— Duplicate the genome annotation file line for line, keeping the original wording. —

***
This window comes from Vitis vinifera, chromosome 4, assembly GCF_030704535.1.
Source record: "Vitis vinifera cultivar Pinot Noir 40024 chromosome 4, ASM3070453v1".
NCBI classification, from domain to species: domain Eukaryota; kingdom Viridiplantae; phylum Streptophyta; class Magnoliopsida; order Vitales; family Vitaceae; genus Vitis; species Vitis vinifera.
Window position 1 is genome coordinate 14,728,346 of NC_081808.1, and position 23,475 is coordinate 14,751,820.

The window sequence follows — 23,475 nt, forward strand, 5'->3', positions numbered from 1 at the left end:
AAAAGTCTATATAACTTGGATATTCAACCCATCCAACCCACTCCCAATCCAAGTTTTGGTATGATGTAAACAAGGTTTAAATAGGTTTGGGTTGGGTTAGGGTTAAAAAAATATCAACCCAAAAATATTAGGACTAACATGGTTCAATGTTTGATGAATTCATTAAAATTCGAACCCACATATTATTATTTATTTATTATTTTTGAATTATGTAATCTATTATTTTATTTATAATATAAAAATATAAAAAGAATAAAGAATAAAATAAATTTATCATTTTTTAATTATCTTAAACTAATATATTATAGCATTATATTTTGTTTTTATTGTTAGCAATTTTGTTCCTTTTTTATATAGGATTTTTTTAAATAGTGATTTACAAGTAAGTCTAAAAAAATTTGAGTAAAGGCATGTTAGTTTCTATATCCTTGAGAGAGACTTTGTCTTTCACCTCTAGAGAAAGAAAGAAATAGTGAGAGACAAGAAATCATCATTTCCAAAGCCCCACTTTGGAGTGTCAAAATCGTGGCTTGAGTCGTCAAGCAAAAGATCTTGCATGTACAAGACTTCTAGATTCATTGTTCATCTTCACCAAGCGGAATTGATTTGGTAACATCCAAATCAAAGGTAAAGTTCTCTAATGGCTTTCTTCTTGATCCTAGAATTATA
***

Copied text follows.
This window comes from Vitis vinifera, chromosome 4, assembly GCF_030704535.1.
Source record: "Vitis vinifera cultivar Pinot Noir 40024 chromosome 4, ASM3070453v1".
NCBI classification, from domain to species: domain Eukaryota; kingdom Viridiplantae; phylum Streptophyta; class Magnoliopsida; order Vitales; family Vitaceae; genus Vitis; species Vitis vinifera.
Window position 1 is genome coordinate 14,728,346 of NC_081808.1, and position 23,475 is coordinate 14,751,820.

The window sequence follows — 23,475 nt, forward strand, 5'->3', positions numbered from 1 at the left end:
AAAAGTCTATATAACTTGGATATTCAACCCATCCAACCCACTCCCAATCCAAGTTTTGGTATGATGTAAACAAGGTTTAAATAGGTTTGGGTTGGGTTAGGGTTAAAAAAATATCAACCCAAAAATATTAGGACTAACATGGTTCAATGTTTGATGAATTCATTAAAATTCGAACCCACATATTATTATTTATTTATTATTTTTGAATTATGTAATCTATTATTTTATTTATAATATAAAAATATAAAAAGAATAAAGAATAAAATAAATTTATCATTTTTTAATTATCTTAAACTAATATATTATAGCATTATATTTTGTTTTTATTGTTAGCAATTTTGTTCCTTTTTTATATAGGATTTTTTTAAATAGTGATTTACAAGTAAGTCTAAAAAAATTTGAGTAAAGGCATGTTAGTTTCTATATCCTTGAGAGAGACTTTGTCTTTCACCTCTAGAGAAAGAAAGAAATAGTGAGAGACAAGAAATCATCATTTCCAAAGCCCCACTTTGGAGTGTCAAAATCGTGGCTTGAGTCGTCAAGCAAAAGATCTTGCATGTACAAGACTTCTAGATTCATTGTTCATCTTCACCAAGCGGAATTGATTTGGTAACATCCAAATCAAAGGTAAAGTTCTCTAATGGCTTTCTTCTTGATCCTAGAATTATA